This was not just disappointment, this was tragedy. To discover a new tea that immediately had me in the throes of taste paradise, and then have it so abruptly taken away forever was positively heart-breaking. Another friend of mine, seeing my despair, lovingly gave me her last box, and I have hoarded that box and used each tea bag with near religious devotion. I discussed the sad state of affairs with other friends who were also hoarding their last boxes.

When I got down to 2 tea bags left, I had an idea. Looking at the ingredients list, I thought to myself, “surely this can be duplicated somehow if one has the right ingredients? Where could I go for such a task?” And then I realized that I had a source that welcomes custom loose-leaf tea blending: Nuovo Tea.

After using the second to last tea bag, I carried the box and the remaining tea bag with great care to Nuovo Tea and my friend Kathleen to ask if she could do anything to clone it, and I was willing to sacrifice the last tea bag for the experiment. The seed would be planted for the hope of a later harvest. Kathleen kindly took the tea bag, said she would try it, and then I could come back and she’d give me a few options to see which I liked best and which came closest to the taste. “But we don’t do any artificial ingredients,” she said, “only natural ingredients are used.” I was OK with that, blessed her, and said I’d return in a week.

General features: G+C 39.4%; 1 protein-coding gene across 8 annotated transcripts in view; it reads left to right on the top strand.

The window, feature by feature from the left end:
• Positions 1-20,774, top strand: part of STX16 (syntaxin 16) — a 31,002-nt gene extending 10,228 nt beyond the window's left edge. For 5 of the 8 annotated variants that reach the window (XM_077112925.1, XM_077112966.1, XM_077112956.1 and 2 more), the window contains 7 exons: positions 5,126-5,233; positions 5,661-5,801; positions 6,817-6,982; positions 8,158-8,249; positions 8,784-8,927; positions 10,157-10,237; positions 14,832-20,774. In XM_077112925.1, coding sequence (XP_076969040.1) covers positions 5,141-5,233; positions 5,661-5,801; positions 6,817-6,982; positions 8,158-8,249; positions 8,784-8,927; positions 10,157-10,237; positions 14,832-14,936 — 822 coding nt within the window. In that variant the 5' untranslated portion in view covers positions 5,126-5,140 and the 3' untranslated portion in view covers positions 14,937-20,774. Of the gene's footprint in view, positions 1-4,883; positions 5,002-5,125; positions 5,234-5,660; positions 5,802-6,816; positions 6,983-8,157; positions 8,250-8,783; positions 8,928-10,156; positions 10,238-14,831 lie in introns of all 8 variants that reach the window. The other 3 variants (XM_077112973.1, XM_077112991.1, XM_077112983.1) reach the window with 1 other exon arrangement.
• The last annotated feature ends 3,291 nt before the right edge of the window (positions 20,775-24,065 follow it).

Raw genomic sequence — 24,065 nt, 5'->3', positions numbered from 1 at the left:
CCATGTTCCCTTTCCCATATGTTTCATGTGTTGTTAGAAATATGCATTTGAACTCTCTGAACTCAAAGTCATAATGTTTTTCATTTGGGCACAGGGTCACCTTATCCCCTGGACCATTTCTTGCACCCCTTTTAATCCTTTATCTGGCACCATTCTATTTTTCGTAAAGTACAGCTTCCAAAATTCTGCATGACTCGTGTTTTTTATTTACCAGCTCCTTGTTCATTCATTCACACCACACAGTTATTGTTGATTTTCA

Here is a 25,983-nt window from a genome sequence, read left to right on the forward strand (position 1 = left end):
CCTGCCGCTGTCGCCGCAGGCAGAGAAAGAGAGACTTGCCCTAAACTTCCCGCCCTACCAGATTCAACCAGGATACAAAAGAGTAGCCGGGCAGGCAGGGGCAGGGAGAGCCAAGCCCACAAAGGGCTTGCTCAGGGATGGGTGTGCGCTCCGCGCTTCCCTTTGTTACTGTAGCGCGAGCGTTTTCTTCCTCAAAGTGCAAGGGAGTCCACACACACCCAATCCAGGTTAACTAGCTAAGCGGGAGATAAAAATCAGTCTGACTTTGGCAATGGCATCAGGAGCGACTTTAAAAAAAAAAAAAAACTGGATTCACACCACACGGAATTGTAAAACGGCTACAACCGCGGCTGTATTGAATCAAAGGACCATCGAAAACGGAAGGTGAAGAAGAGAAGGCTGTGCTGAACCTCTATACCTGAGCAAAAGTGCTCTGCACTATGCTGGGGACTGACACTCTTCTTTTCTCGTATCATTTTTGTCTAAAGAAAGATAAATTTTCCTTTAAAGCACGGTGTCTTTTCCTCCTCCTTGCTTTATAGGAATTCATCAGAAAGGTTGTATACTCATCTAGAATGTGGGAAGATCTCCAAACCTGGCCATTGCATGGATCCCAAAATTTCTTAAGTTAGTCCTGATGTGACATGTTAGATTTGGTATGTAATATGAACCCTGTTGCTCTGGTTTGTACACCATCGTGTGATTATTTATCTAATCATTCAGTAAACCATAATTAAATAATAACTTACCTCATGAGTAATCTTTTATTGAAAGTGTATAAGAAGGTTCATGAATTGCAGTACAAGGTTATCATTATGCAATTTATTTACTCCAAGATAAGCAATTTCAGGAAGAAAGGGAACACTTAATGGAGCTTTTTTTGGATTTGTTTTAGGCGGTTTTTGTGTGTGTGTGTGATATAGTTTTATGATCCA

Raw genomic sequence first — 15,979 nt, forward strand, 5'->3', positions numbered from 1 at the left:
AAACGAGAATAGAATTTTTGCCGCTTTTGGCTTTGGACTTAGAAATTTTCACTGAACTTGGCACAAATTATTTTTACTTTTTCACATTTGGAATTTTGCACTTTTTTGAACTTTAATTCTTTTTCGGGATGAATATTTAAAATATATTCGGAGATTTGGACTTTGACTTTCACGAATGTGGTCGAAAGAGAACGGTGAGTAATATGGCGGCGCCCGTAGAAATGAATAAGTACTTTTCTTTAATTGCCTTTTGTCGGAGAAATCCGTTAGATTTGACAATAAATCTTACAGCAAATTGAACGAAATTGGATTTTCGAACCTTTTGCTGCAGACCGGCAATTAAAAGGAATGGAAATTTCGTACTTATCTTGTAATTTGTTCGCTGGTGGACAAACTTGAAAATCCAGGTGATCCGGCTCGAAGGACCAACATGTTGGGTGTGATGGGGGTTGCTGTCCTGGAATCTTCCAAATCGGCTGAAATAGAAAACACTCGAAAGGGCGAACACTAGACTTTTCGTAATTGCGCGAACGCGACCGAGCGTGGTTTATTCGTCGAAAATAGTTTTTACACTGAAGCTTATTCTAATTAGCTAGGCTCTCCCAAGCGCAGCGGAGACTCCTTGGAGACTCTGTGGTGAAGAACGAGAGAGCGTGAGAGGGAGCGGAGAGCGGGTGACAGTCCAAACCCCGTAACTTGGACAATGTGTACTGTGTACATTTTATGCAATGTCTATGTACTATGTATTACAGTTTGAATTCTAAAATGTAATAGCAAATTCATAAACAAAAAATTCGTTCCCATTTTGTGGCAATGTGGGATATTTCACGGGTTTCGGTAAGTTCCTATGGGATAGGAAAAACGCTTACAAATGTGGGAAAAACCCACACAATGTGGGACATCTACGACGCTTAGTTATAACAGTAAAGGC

The new tea

On February 5, I returned to Nuovo with nervous anticipation. Despite the store being a bit busy, Kathleen kindly invited me to take a seat and said she had tried combining a vanilla oolong and a cinnamon black tea and had good results. I tried it, instantly dismayed. The taste of the oolong (which isn’t my favorite to begin with) was too strong and added a bitter taste, but the aftertaste had a whisper of what it could be. Not put-off, Kathleen suggested adding more cinnamon. This got it closer. She then increased the black tea and reduced the oolong, added cinnamon, AND added agave to sweeten it a bit further without compromising the taste, which something like honey would do.